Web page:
Important considerations for athletes in the boom of wearable sensor technology
The growth of the wearable sensor technology market has outpaced its responsive regulatory reform. In light of this, our editorial partner, WFSGI, asks the NFL Players Association (NFLPA), the exclusive representative over 2,300 active professional football players in the National Football League (NFL), to describe a series of best practices for athletes as the emergence of sensor technology inﬁltrates professional sports.
In the age of Big Data, the use of wearable sensor technology in professional sports has become commonplace. Whether such use is intended to maximise athletic performance, manage patient healthcare, or simply measure a player’s biometrics – there’s a sensor for that. However, with limited regulation within this relatively new industry, the ultimate impact on individual athletes participating in the use of this technology is harder to measure.
Existing sensor technology is capable of collecting a broad range of complex data from its wearers; exertion, acceleration, body temperature, heart and respiratory rate, sleep and hydration are all relatively basic data points in the current landscape. This data is in turn aggregated, stored, analysed, and shared almost instantaneously for use by coaches, medical staff and often the athletes themselves. Regardless of the type of information collected, the actual uses of this data warrant close consideration.
Putting aside whether a particular device is scientiﬁcally validated and accurate, there are numerous challenges presented by the use of this quickly evolving technology. The same biometric data that can be used to monitor load and mitigate injury could foreseeably be used by team personnel on a longitudinal basis to make employment decisions or used by the device manufacturer for research and commercial purposes. Additionally, personally identiﬁable information collected from participants can, in some instances, be paired with other available information to reveal the identity of the individual athlete.
To prevent such secondary or unintended uses of sensitive data, the following protections can and should be established.
Athletic teams should have policies in place that ensure the conﬁdentiality, privacy, and security of any, and all, data/information collected via sensor devices. Speciﬁcally, teams should ensure that all those involved, directly or indirectly, in the use of sensor technology take appropriate steps to protect all personally identiﬁable information of the athlete-participants from unauthorised disclosure. Further, teams should consult with local counsel to determine whether or not their use of a device raises legal concerns.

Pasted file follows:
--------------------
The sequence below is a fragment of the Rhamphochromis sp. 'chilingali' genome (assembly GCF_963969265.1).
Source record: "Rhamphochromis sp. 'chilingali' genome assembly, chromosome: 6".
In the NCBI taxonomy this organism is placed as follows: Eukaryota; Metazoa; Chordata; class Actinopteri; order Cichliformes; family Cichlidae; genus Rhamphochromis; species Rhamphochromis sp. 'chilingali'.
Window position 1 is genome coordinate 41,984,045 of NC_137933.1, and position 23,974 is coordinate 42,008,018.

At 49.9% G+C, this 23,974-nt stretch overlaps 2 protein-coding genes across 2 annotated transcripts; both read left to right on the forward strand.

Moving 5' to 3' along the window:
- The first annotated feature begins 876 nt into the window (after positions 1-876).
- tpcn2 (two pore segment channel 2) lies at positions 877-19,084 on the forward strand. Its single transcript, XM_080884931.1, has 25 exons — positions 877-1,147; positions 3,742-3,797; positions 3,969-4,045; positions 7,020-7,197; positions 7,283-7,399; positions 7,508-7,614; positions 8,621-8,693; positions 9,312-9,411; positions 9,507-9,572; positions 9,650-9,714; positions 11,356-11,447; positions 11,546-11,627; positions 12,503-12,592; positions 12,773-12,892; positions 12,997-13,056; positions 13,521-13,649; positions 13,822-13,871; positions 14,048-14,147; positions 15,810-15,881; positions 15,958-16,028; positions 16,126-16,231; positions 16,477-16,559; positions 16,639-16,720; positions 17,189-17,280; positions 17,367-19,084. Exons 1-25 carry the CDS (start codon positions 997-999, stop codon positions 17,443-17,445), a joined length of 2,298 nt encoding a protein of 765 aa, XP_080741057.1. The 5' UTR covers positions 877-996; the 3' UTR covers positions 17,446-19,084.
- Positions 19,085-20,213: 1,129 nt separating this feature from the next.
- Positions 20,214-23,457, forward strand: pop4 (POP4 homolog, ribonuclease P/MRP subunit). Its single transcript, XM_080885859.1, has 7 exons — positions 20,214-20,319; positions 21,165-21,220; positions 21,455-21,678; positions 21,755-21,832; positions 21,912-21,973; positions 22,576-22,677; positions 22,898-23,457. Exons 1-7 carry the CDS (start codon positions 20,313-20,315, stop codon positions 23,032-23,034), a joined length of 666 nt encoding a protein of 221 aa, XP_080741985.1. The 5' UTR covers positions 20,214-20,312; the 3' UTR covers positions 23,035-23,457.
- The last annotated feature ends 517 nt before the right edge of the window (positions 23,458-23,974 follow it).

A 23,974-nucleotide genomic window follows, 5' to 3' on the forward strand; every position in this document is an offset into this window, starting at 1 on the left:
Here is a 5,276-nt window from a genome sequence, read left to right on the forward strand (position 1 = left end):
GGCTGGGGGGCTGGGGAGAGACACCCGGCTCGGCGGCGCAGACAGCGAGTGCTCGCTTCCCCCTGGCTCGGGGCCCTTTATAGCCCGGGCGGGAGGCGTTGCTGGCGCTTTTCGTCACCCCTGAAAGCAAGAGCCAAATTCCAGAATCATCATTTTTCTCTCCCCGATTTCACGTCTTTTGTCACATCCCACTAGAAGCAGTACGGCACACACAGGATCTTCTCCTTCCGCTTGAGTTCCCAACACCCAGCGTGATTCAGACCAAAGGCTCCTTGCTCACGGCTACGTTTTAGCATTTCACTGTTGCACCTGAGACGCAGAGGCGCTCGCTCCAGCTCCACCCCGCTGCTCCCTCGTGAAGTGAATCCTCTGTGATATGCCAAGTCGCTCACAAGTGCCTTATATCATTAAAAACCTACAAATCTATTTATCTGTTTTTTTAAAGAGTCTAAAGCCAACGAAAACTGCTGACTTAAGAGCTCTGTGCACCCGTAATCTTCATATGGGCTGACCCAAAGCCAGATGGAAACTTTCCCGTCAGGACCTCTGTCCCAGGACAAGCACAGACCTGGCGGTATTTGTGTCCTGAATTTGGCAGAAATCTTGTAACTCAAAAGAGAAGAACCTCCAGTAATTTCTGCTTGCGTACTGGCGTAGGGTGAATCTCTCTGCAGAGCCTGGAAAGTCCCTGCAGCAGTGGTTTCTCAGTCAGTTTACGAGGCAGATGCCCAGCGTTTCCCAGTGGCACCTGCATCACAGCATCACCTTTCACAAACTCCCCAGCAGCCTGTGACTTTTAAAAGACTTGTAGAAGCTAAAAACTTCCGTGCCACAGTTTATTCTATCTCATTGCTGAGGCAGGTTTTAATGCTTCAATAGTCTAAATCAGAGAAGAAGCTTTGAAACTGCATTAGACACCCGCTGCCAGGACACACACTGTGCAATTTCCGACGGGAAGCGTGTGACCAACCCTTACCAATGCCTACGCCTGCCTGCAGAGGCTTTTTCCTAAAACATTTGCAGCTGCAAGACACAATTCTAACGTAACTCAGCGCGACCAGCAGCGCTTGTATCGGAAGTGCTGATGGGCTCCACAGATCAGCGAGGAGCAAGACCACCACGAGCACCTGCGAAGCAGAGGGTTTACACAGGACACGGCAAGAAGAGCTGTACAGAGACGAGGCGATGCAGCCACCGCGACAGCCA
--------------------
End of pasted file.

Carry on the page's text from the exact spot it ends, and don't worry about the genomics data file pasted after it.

Teams should carefully consider any contractual agreements with third parties governing the use of sensor devices and data collected. Data ownership, limitations on the use, sale and/or dissemination of the data, and provisions regarding the security and storage of the data, are all considerations that should be speciﬁcally addressed by contract. Lower tier agreements (e.g. agreements with sensor manufacturers) should also include terms and conditions intended to protect the rights of the participating athletes and enforce the team’s legal obligations in connection with the use of such technology.
Finally, teams should explain to their players the intended uses and anticipated beneﬁts of the sensor technology and data collected. All participating players should have the ability to access the individual data/information collected.
Players and player advocates, such as unions, agents and even parents, should be informed of the risks that can accompany the use of certain sensor technology and urge that the protections discussed above are established. As a best practice, sensor end-users should always consult local legal counsel regarding data privacy and security concerns.
The positions set forth in this article are intended to address some of the current risks associated with the use of sensor technology and should be re-evaluated as the industry evolves.
To read the original article from our editorial partner, WFSGI, click here.
Date published: 01 June 2016